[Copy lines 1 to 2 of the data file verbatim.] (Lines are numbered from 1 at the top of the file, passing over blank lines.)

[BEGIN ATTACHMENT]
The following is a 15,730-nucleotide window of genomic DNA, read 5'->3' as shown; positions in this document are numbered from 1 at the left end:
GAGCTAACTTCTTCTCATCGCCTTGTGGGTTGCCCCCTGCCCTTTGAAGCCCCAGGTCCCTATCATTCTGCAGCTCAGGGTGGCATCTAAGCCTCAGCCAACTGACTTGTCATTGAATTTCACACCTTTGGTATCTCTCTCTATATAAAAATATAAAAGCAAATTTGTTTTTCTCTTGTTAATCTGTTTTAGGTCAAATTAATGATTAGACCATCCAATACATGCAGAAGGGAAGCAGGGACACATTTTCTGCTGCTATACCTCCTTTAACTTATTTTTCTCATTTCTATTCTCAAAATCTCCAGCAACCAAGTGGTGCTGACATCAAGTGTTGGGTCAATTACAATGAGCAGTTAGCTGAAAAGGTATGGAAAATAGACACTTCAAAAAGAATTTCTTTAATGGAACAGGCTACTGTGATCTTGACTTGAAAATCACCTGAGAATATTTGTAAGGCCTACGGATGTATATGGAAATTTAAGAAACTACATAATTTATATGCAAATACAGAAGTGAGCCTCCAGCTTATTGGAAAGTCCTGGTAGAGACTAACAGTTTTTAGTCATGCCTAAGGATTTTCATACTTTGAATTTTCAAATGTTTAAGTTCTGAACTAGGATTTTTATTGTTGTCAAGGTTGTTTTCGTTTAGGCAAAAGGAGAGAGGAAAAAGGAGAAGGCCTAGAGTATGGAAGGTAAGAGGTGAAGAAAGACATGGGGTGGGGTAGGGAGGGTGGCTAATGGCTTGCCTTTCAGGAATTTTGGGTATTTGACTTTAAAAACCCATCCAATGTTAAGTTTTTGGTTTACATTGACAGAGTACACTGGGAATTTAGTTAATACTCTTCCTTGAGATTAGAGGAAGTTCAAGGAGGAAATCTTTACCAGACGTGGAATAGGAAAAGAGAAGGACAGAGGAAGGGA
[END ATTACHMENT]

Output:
The following is a 15,730-nucleotide window of genomic DNA, read 5'->3' as shown; positions in this document are numbered from 1 at the left end:
GAGCTAACTTCTTCTCATCGCCTTGTGGGTTGCCCCCTGCCCTTTGAAGCCCCAGGTCCCTATCATTCTGCAGCTCAGGGTGGCATCTAAGCCTCAGCCAACTGACTTGTCATTGAATTTCACACCTTTGGTATCTCTCTCTATATAAAAATATAAAAGCAAATTTGTTTTTCTCTTGTTAATCTGTTTTAGGTCAAATTAATGATTAGACCATCCAATACATGCAGAAGGGAAGCAGGGACACATTTTCTGCTGCTATACCTCCTTTAACTTATTTTTCTCATTTCTATTCTCAAAATCTCCAGCAACCAAGTGGTGCTGACATCAAGTGTTGGGTCAATTACAATGAGCAGTTAGCTGAAAAGGTATGGAAAATAGACACTTCAAAAAGAATTTCTTTAATGGAACAGGCTACTGTGATCTTGACTTGAAAATCACCTGAGAATATTTGTAAGGCCTACGGATGTATATGGAAATTTAAGAAACTACATAATTTATATGCAAATACAGAAGTGAGCCTCCAGCTTATTGGAAAGTCCTGGTAGAGACTAACAGTTTTTAGTCATGCCTAAGGATTTTCATACTTTGAATTTTCAAATGTTTAAGTTCTGAACTAGGATTTTTATTGTTGTCAAGGTTGTTTTCGTTTAGGCAAAAGGAGAGAGGAAAAAGGAGAAGGCCTAGAGTATGGAAGGTAAGAGGTGAAGAAAGACATGGGGTGGGGTAGGGAGGGTGGCTAATGGCTTGCCTTTCAGGAATTTTGGGTATTTGACTTTAAAAACCCATCCAATGTTAAGTTTTTGGTTTACATTGACAGAGTACACTGGGAATTTAGTTAATACTCTTCCTTGAGATTAGAGGAAGTTCAAGGAGGAAATCTTTACCAGACGTGGAATAGGAAAAGAGAAGGACAGAGGAAGGGA